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Kevin Barrett interviews Richard Falk, UN Special Human Rights Rapporteur for the Palestinian Territories

Richard Falk

June 2, 2009

Live interview with Richard Falk, professor emeritus of international law at Princeton University, author or co-author of 20 books, and United Nations Special Human Rights Rapporteur for the Palestinian Territories. In 2004 Richard Falk wrote the rip-roaring introduction to David Ray Griffin’s The New Pearl Harbor, thereby doing almost as much as Griffin himself to drastically raise the 9/11 truth movement’s respectability quotient. His most recent appearance on my radio show triggered a minor scandal when the neocon The New York Sun, which apparently monitors my radio shows, published “U.N. Official Calls for Study Of Neocons’ Role in 9/11.” Dr. Falk is known for his openness to pursuing truth wherever it may lead, not just in the case of 9/11, but also with regard to Israel’s horrific treatment of the Palestinians. He has said that the recent attack on Gaza “seems a war crime of the greatest magnitude” and has recently been devoting himself to human rights issues relating to Palestine.

listen 00:59:02

Direct link to mp3 file:
20090602_kevinbarrett_richardfalk.mp3

NoLiesRadio (source):
http://www.noliesradio.org

Questioning the War on Terror: A Primer for Obama Voters

According to this book’s thesis, voters elected Barack Hussein Obama to the presidency for one overriding reason: They were skeptical about the Bush Administration’s War on Terror. After rigorously scrutinizing the so-called War on Terror, Barrett concludes that this concept is an empty propaganda ploy that must be exposed and rejected if Obama voters are to get the change they voted for.

Dr. Kevin Barrett, author of Questioning the War on Terror: A Primer for Obama Voters, writes:

“The election of Barack Hussein Obama tacked a giant flashing neon question mark onto the Bush Administration’s much-ballyhooed but never clearly defined ‘War on Terror.’ Surveys showed that McCain voters, like Bush voters before them, were heavily motivated by fear of terrorists. Obama voters, on the other hand, were more worried about the economy.

“By voting for a dark-skinned guy with a Muslim father, a middle name Hussein and a last name that sounds like Osama, Americans were saying they didn’t buy the Fox News propaganda demonizing Arabs, Muslims, and other vaguely dark-skinned people with funny names.

“By voting for the man they perceived as the anti-war candidate, Americans were re-stating the message they had sent in 2006: End the war NOW already! (What is it about the word NOW that the politicians don’t understand?)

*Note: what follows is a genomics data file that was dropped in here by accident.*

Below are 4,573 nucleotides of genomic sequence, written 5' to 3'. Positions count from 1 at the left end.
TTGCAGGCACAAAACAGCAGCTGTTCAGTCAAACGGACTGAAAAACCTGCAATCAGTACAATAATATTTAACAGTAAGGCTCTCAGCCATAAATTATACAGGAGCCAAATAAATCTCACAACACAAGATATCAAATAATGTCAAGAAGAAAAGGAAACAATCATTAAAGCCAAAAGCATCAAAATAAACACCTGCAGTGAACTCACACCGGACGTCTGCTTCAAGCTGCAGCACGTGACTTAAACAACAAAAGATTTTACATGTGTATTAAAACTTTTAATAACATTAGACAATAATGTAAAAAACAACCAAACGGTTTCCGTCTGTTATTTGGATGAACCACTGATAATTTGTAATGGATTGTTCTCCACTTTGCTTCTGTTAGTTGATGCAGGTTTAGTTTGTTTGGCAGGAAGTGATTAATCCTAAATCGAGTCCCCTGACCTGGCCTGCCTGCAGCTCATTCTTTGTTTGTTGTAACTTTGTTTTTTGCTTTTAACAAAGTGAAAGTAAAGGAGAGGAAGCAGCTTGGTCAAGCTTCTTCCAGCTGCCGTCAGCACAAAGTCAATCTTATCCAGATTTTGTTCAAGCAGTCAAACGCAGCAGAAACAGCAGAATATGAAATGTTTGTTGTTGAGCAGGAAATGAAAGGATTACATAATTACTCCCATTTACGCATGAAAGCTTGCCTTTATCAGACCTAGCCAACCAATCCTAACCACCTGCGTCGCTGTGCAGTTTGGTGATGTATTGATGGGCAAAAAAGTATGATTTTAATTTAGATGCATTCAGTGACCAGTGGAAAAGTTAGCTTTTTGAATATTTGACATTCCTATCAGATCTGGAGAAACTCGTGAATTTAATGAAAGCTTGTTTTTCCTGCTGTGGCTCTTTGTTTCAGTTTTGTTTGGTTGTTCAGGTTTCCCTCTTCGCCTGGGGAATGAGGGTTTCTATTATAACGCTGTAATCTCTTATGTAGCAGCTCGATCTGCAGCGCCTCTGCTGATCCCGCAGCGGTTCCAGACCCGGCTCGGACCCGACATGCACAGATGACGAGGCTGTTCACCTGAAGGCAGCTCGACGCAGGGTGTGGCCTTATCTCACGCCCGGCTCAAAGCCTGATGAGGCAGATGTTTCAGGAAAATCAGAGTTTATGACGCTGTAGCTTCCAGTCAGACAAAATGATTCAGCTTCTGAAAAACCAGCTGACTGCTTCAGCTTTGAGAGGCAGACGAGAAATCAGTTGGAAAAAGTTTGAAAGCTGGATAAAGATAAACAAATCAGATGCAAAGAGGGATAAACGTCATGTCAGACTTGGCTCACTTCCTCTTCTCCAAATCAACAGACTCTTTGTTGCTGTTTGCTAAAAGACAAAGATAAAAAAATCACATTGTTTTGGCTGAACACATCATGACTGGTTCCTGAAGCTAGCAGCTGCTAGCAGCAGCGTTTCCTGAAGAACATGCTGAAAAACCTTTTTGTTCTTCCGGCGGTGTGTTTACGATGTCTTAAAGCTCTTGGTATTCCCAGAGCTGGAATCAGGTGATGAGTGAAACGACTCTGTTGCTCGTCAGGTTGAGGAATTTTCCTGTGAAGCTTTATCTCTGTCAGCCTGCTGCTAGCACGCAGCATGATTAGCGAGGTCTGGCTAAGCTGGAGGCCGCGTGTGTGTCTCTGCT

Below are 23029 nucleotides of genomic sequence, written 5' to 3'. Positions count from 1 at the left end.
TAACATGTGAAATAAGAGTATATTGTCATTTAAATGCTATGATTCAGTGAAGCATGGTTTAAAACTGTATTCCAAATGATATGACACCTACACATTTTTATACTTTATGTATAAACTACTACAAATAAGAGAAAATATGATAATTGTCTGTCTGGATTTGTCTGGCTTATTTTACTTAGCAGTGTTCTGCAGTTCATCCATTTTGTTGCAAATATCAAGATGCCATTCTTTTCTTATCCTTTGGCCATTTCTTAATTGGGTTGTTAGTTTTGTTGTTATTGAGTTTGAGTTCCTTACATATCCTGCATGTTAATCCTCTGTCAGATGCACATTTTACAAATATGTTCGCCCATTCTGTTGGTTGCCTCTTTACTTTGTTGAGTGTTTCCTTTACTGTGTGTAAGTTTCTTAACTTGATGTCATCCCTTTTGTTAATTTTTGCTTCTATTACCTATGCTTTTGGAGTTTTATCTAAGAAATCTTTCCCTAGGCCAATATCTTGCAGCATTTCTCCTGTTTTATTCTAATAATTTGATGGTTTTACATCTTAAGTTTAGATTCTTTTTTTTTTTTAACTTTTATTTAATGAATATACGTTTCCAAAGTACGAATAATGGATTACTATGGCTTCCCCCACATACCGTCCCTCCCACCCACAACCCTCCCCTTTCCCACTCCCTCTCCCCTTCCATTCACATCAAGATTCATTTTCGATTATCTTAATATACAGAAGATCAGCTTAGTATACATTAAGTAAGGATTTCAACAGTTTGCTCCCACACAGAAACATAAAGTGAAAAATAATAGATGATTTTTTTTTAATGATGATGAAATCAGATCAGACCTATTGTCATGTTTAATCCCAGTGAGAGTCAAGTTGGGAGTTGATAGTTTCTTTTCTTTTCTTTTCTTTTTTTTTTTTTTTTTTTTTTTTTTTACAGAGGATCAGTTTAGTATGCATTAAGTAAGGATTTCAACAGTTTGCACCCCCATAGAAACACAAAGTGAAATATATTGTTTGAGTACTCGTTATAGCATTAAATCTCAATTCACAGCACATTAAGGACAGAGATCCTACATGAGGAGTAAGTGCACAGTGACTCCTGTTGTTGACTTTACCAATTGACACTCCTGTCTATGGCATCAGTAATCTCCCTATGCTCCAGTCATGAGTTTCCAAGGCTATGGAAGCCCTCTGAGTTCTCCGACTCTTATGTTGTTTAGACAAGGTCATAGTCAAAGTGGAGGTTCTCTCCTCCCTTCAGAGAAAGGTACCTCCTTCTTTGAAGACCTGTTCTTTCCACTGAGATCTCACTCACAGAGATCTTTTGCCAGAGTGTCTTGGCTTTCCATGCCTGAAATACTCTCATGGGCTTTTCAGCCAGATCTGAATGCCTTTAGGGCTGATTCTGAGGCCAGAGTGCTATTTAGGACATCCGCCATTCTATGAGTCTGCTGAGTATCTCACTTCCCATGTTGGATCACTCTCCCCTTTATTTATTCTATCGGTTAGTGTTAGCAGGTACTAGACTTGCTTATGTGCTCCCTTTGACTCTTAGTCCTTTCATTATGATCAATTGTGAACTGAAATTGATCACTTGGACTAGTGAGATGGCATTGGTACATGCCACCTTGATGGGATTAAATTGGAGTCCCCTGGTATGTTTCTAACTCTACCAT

“The rejection of the Republicans was also a rejection of torture. Obama campaigned for ending torture and closing Guantanamo, and the voters responded enthusiastically.

“Obama’s election showed the voters sensed a close connection between Bush’s hugely expensive, ruinous War on Terror and the economic difficulties America is facing. By running up a ten trillion dollar deficit and dragging America’s good name through the mud, Bush had wrecked the economy. Perhaps Obama, the peace candidate whose top priority was the economy, would be able to fix it.”

Dr. Barrett uses rigorous analysis and just plain common sense to show that Obama voters were right: the War on Terror is a profoundly dubious enterprise. He begins with the observation that Americans are thirty times more likely to die from lightning strikes, and ten times more likely to drown in their bathtubs, than to be killed by terrorists: “Should we declare war against lightning bolts and bathtubs? Should we install PA systems in our bathrooms reminding us that the threat level of bathtub drowning has been raised to orange? Should we create a new Department of Bathtub Security (DBS) empowered to do sneak-and-peak warrantless searches of our bathrooms to make sure that we’re using no-slip bath-mats? Should we invade and occupy countries that we falsely blame for bathtub deaths? Would this be any crazier than what we’re doing now, allegedly due to the equally insignificant ‘terrorist threat’?”

Using the Socratic method, Questioning the War on Terror asks fifty-four hard questions that, taken together, effectively annihilate the central notion around which our post-9/11 political life has revolved. It concludes with a list of twenty-two concrete actions that readers can take to end the War on Terror and achieve the change they voted for.

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